Municipalities not spending money
South African municipalities are failing to spend money allocated to them for infrastructure development and figures released by the Treasury for the nine months to March show that in all councils only 45% of the funds had been spent.
The capital budgets of all municipalities amount to R41,6-billion for the current financial year and of that only R19-billion had been spent.
In a statement released yesterday the Treasury said that the lack of spending was a serious concern for government. It has attributed the failures to “dithering” by officials employed by the councils around the country.
Living the land reform dream
Ron Jenkinson, a farmer in KwaZulu-Natal, popped R24-million into his bank account and walked away from his 250 hectare sugar cane and timber farm because he had sold it to the Department of Rural Development and Land Reform.
The farm, Jengro Estates, had been on the market for several years and he had apparently set his price and when the department agreed to pay it the deal was duly signed and sealed. He left the farm and set about doing something else instead.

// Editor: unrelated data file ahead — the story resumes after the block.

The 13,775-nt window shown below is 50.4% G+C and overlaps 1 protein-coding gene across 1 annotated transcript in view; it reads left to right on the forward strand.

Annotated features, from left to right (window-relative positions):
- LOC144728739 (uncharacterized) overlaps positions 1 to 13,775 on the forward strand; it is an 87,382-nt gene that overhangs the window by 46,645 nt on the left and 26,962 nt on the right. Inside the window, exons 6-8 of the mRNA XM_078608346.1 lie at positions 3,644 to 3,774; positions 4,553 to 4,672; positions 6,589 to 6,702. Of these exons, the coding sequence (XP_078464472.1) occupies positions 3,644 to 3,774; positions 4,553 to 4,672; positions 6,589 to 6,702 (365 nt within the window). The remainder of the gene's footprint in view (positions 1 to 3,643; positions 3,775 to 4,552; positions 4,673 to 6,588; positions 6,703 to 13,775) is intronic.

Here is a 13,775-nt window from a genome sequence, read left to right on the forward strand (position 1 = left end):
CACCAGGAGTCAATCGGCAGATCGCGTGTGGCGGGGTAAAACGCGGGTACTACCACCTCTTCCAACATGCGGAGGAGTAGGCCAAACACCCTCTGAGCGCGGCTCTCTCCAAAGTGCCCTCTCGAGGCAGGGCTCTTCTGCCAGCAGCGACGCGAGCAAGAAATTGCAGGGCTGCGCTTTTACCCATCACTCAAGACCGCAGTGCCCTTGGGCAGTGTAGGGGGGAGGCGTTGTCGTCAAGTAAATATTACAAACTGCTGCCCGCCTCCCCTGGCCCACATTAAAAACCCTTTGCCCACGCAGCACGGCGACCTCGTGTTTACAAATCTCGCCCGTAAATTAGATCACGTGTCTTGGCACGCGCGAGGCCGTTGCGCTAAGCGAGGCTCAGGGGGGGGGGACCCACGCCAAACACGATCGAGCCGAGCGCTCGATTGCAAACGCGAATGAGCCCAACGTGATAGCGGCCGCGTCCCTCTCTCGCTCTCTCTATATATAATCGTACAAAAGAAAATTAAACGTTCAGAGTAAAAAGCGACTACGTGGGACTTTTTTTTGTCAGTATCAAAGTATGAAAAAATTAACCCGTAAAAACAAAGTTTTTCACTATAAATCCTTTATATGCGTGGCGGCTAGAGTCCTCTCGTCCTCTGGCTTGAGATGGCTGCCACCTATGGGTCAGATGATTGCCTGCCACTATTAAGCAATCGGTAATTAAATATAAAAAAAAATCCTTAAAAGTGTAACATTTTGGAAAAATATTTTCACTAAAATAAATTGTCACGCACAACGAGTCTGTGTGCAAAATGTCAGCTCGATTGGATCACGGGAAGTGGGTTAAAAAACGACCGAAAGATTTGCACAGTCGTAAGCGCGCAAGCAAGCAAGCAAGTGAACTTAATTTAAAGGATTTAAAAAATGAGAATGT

And a 23-year-old young black farmer, Noah Nyawo, head of the Ikusasa Lethu Youth in Agriculture Project took over the farm and is leasing it from the government for R167k a year.
He says that the department had told representatives of Ikusasa to look for a suitable farm and they chose Jengro Estates. They now have the task of keeping the farm productive and making sure that it provides a profit from the sugar cane and the timber growing on the land.
Debt-to-income ratio at 78,5%
Figures contained in the Credit Bureau Monitor report show that almost half of South Africa’s 18,5-million credit-active people have impaired credit ratings and are battling to meet their monthly commitments.
The debt-to-income ratio for South African households has reached 78,5% according to new figures released by the National Credit Regulator. It says that the debt-to-income ratio of South Africans was between 50% and 60% several years ago when the country was enjoying a more prosperous economic cycle but this has now risen to 78,5%.